Although I didn’t learn how to read until I was in third grade, my love for books has always remained constant. I grew up surrounded by books- when my parents weren’t working they would often take me to the bookstore or library, where I would get lost in the labyrinth of shelves. So here’s a list of the top 10 books that have influenced me and why.
1. Les Miserables by Victor Hugo. This book is my canon. I have read it multiple times and every time I learn something new. If I was only allowed to read one book for the rest of my life, it would be Les Miserables.
2. Hard Times by Charles Dickens. It’s difficult for me to choose just one book by Dickens. He’s work is by far the most influential on my life. I chose Hard Times because I read it for the first time when I was starting high school and could relate to the oppression that Louisa Gradgrind felt in her schooling.
3. Civil Disobedience by Henry David Thoreau. This essay challenged my acceptance of authority and sparked the seed of questioning the norm that has been in me ever since.
4. The Inferno by Dante. Reading this book was the first time I appreciated using poetry as a form of storytelling. It influenced me to start writing my own poetry, which I have been off and on ever since.
5. On the Road by Jack Kerouac. This is one of the most recent influences of my life. It’s sparked a whole new world of thought and writing. I am still discovering the influence Kerouac is having on me- a fact reflected on this blog.
6. Persuasion by Jane Austin. Like Dickens, choosing one book by Austin was difficult. All of her books had an influence on me and helped me understand the complex world we call dating. I chose Persuasion (although Emma is a close second) because I feel it is Austin’s most accomplished and matured work.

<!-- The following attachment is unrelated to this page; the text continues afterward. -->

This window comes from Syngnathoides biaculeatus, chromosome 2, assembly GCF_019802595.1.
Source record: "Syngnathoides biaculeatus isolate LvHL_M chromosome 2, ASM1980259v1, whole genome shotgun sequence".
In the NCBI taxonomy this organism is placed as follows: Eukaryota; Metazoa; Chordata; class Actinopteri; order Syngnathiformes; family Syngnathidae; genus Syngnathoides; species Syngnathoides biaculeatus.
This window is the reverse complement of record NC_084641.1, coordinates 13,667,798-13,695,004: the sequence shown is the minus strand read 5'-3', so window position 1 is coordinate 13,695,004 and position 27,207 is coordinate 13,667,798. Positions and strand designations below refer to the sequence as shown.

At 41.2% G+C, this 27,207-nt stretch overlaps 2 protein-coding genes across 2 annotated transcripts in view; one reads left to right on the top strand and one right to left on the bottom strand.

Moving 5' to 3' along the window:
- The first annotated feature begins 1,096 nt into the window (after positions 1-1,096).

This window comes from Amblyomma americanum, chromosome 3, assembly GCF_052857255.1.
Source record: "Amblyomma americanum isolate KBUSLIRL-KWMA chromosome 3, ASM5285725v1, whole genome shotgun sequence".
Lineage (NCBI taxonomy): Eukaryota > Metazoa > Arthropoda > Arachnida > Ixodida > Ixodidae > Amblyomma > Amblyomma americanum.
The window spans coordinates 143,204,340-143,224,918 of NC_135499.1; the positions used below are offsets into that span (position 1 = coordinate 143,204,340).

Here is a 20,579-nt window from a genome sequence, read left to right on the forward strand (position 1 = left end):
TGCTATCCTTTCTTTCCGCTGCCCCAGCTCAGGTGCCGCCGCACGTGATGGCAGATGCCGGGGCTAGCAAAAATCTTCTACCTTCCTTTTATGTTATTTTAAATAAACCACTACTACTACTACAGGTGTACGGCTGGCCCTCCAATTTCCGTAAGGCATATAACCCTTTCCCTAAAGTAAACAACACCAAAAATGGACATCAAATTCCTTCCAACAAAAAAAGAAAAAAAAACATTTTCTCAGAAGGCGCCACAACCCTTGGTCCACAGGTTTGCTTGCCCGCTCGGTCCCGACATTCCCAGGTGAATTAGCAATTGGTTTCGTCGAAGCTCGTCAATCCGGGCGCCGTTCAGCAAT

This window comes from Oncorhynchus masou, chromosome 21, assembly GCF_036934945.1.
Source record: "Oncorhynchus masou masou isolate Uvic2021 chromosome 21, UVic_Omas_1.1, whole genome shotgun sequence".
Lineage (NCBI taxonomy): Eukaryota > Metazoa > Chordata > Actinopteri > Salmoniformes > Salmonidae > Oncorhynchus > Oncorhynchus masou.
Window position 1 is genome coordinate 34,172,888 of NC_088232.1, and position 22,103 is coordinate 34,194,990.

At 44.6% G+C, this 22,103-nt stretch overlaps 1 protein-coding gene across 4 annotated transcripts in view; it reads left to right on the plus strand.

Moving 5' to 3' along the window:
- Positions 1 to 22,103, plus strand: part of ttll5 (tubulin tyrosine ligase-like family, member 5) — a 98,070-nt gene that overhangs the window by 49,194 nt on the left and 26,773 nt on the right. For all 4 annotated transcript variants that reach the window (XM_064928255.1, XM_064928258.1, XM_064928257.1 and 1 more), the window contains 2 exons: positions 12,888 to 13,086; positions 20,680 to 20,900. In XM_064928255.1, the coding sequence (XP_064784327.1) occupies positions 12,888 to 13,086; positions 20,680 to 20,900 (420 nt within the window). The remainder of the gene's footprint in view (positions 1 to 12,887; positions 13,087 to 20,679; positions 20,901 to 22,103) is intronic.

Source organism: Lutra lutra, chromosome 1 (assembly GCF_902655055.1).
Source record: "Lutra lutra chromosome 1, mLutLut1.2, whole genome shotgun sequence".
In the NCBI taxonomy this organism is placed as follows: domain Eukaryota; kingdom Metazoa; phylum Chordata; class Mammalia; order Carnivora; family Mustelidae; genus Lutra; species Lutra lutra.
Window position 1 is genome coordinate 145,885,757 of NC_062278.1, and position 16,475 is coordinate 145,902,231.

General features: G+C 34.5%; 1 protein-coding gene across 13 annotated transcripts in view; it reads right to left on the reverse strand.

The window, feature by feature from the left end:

7. His Dark Materials Trilogy by Philip Pullman. This trilogy was not only an amazing read, but made me question the concept of religion and the difference between being spiritual and religious. It was also a precursor to my love for Doctor Who and travel between worlds.
8. Are you there God? It’s me, Margaret by Judy Blume. This was one of the first books I read when I first learned how to read. It was also the book that taught me about puberty and become a women.
9. The Law by Fredric Bastiat. While not a book per se, this essay was the first introduction I had to economics. It sparked my interest in the intersection between government and business and had a significant influence in shaping my decision to study economics and thus, business journalism.
10. Julius Caesar by William Shakespeare. Ok, I know it’s a play, not a book, but it was the first play I read by Shakespeare and also my favorite of all his plays. As a descendent of Italian immigrants, I have always had a love and fascination for all things Roman. And who can forget the wise words of Caesar, “Cowards die many times before their deaths; The valiant never taste of death but once. Of all the wonders that I yet have heard, It seems to me most strange that men should fear; Seeing that death, a necessary end, Will come when it will come.”